The Next Big Battle in U.S. Jewish Politics: Who Will Be Biden's Antisemitism Envoy

In a letter to the 46th president, left-wing Jewish leaders and activists urged him to pick an envoy for combatting antisemitism who will fight anti-Jewish bigotry within the context of other progressive issues

Ben Samuels
Washington
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Members of IfNotNow and Rabbinical school students protesting Trump's U.S. Embassy move to Jerusalem in Washington, D.C., 2018.
Members of IfNotNow and Rabbinical school students protesting Trump's U.S. Embassy move to Jerusalem in Washington, D.C., 2018.Credit: Gili Getz
Ben Samuels
Washington

WASHINGTON – The internal battle within the Jewish community concerning the Biden administration's appointment of the next Special Envoy to Monitor and Combat Anti-Semitism is heating up – particularly between an increasingly emboldened left-wing camp and more traditional establishment figures.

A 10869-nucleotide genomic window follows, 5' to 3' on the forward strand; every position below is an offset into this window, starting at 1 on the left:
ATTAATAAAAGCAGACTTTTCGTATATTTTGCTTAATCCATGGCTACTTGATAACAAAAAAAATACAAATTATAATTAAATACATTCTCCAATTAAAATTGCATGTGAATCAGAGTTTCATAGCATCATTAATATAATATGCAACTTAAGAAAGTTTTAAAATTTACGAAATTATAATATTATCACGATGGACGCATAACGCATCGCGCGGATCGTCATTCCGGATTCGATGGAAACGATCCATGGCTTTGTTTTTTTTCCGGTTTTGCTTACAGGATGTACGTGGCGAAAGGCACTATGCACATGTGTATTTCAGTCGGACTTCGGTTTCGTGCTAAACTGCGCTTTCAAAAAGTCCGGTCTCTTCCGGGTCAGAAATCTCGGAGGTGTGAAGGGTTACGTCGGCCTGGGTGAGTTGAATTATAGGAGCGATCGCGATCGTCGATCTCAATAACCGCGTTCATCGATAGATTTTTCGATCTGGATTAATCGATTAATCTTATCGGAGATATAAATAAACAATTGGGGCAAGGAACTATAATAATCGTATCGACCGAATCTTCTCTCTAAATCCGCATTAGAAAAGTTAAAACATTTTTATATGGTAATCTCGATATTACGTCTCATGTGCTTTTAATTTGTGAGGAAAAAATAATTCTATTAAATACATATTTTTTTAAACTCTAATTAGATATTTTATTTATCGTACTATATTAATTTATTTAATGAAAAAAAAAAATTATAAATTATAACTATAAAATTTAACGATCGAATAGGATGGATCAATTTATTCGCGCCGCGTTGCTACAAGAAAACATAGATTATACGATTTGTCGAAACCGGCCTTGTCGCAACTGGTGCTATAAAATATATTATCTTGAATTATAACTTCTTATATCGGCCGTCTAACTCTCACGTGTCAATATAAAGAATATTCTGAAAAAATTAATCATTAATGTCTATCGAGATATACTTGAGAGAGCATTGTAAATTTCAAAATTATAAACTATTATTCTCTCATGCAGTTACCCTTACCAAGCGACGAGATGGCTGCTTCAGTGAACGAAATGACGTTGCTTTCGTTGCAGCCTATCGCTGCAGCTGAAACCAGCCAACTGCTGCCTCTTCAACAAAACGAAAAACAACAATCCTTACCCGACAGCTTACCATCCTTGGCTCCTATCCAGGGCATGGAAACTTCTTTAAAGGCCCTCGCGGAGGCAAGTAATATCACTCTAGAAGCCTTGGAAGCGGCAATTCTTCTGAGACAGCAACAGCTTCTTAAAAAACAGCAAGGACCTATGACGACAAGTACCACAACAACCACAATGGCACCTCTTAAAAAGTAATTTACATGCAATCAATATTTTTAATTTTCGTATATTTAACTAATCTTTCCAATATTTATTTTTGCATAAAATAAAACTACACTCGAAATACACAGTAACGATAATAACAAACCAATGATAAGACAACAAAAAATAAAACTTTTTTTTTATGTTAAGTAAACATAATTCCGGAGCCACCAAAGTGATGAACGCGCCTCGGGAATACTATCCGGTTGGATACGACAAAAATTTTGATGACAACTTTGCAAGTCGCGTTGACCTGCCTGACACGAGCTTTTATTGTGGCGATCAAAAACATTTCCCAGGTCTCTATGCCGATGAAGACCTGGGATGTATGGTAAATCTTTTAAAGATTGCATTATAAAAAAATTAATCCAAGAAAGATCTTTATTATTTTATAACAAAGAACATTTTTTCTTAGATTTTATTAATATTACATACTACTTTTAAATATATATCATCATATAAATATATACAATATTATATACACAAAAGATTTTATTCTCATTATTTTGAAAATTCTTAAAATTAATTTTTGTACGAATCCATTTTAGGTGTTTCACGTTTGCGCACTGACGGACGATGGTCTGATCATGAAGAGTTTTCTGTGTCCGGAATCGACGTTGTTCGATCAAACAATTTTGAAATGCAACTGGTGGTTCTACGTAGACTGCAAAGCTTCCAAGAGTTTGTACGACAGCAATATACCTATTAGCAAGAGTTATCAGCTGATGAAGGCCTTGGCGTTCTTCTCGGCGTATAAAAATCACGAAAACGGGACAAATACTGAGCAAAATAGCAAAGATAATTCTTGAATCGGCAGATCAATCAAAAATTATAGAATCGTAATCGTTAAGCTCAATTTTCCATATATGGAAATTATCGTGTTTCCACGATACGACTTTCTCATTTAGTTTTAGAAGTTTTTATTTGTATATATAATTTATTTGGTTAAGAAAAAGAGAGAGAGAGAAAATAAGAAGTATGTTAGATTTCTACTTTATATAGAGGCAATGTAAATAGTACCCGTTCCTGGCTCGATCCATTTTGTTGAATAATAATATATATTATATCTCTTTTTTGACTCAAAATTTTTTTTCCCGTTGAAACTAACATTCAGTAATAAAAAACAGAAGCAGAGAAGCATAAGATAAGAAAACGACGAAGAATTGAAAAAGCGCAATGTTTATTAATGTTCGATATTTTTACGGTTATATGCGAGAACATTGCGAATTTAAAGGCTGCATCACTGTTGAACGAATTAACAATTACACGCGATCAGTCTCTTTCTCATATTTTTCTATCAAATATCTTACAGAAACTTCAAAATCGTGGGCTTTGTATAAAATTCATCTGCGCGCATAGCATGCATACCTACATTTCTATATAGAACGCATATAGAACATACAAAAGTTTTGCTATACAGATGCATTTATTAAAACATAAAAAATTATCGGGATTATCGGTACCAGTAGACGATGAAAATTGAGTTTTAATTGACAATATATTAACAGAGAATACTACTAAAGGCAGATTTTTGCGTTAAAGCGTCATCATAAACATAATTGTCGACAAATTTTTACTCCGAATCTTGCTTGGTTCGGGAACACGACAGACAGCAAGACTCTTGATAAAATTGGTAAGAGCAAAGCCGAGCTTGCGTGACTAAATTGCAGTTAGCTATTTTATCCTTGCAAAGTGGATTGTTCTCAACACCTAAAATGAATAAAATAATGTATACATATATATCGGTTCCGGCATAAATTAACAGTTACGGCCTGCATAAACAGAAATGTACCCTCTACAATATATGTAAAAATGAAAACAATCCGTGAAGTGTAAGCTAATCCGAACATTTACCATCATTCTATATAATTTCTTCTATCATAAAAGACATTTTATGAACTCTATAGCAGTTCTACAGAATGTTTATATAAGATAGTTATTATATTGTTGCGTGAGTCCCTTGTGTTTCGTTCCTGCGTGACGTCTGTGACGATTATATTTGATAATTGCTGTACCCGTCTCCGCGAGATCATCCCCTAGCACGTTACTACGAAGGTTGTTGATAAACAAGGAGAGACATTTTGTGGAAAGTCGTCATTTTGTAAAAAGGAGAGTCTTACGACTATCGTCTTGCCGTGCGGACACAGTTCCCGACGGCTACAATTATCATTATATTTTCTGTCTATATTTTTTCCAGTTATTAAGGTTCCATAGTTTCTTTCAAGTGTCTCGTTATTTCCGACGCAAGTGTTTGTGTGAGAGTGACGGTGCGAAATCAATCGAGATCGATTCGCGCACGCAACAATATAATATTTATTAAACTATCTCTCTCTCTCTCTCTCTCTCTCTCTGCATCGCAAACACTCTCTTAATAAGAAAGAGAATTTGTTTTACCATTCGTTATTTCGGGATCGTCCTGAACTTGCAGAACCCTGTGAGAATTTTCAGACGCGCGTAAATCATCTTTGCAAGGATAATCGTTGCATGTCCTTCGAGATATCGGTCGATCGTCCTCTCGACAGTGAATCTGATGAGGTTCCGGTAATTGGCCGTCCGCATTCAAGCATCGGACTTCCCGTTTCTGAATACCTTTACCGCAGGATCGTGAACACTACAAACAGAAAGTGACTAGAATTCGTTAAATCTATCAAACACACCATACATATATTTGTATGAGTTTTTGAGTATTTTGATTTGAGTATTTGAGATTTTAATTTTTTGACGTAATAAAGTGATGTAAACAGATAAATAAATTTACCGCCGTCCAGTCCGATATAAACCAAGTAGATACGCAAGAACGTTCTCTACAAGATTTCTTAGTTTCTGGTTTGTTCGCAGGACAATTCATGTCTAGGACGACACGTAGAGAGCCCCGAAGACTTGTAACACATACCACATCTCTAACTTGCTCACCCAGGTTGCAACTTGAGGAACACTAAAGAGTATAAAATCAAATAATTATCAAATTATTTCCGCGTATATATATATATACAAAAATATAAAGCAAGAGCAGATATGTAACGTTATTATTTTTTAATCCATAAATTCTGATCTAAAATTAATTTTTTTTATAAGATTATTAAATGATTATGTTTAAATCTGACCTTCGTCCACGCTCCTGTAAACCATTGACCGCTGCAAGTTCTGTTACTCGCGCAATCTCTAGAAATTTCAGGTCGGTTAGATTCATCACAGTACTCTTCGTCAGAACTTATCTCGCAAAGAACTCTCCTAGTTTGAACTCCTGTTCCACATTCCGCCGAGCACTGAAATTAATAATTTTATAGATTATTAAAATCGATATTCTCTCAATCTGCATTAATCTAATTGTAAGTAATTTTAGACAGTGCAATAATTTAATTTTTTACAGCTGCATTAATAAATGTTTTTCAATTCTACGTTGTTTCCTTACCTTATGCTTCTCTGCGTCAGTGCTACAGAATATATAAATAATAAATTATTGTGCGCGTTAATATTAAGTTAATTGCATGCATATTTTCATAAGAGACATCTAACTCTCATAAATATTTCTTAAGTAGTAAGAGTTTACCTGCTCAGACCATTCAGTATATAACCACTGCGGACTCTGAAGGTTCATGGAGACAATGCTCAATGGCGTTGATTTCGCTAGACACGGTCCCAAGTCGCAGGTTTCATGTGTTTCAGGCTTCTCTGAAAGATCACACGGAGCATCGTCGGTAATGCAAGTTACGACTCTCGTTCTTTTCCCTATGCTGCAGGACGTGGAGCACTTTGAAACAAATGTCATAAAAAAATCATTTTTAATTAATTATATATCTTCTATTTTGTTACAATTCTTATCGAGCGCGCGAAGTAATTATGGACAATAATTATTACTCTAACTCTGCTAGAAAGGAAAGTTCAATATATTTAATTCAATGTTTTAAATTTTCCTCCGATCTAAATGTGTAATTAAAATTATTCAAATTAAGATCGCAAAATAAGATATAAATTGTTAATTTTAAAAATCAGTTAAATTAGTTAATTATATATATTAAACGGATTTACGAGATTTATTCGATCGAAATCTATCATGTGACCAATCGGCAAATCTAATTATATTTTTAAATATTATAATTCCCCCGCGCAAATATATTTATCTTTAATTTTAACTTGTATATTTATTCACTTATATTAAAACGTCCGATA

The antisemitism envoy is the highest-ranking public official in the country tasked with combatting anti-Jewish prejudice. The role was elevated to an ambassadorial-level position in December, adding weight to its mission of combating antisemitism at a global level, and the prospective envoy will have to be confirmed by the Senate prior to assuming the position.

On Wednesday, more than 40 progressive Jewish political figures and movement leaders wrote a letter urging U.S. President Joe Biden and Secretary of State Antony Blinken to appoint an envoy who treats the matter as part of a fight for a just multiracial democracy. This may be the most significant unified action on the matter to date.